Let us recall the similar scenarios in 2002 and early 2003 when Iraq was accused by the United States of possessing weapons of mass destruction. Of course, the Bush administration knew that no such weapons existed in Iraq. But the pretext was used to justify the invasion and occupation of Iraq in 2003. It was in furtherance of the grand strategy to bring the Middle East under America’s political hegemony and to control its oil resources. Now the US administration is using the same methods in the case of Iran.

The BBC recently revealed some clear indications of the US-planned attack on Iran. According to the BBC, the US contingency plans for air strikes on Iran extend beyond nuclear sites and include most of the country’s military infrastructure. Any such attack would target Iranian air bases, naval bases, missile facilities and command-and-control centres.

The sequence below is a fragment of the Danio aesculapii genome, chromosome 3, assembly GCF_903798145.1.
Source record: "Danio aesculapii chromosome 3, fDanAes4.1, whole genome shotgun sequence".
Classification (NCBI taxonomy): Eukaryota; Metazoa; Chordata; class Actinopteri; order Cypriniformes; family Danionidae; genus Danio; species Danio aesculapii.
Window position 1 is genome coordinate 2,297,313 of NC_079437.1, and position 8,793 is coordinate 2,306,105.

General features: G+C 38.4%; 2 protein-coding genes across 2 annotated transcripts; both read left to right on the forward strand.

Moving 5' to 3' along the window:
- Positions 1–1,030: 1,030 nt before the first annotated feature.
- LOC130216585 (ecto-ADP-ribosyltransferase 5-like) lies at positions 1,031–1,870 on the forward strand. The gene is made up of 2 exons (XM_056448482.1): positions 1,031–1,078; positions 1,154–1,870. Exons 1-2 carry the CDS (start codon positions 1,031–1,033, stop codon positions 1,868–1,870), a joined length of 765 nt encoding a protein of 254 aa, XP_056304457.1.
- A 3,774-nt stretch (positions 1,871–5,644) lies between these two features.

Iran is within an hour’s flying time from some American base or aircraft carrier. In case of war, America, most probably America and Israel together, will have no difficulty in destroying Iranian army, its military bases and the economic infrastructure of Iran.

Military plans:

Seymour Hersh, an American Pulitzer Prize winning investigating journalist, reported that American Special Operation Forces were already operating inside Iran in preparation for a possible air ground attack (New Yorker, 24 January 2005). He also later reported that current and former officials told him that one of the options being considered by the Bush administration was against Iran called ‘for the use of a bunker-buster tactical nuclear weapon, such as B61-11, against underground nuclear sites’. (New Yorker, 17 April 2005).

Hersh pointed out last year how the Bush administration had increased the secret activities inside Iran with a view to pave the way for a major air attack. He writes: ‘Current and former American military and intelligence officials said that Air Force planning groups are drawing up lists of targets, and teams of American combat troops have been ordered into Iran, under cover, to collect targeting data and to establish contact with anti-government ethnic-minority groups.’ (New Yorker, 17 April 2006).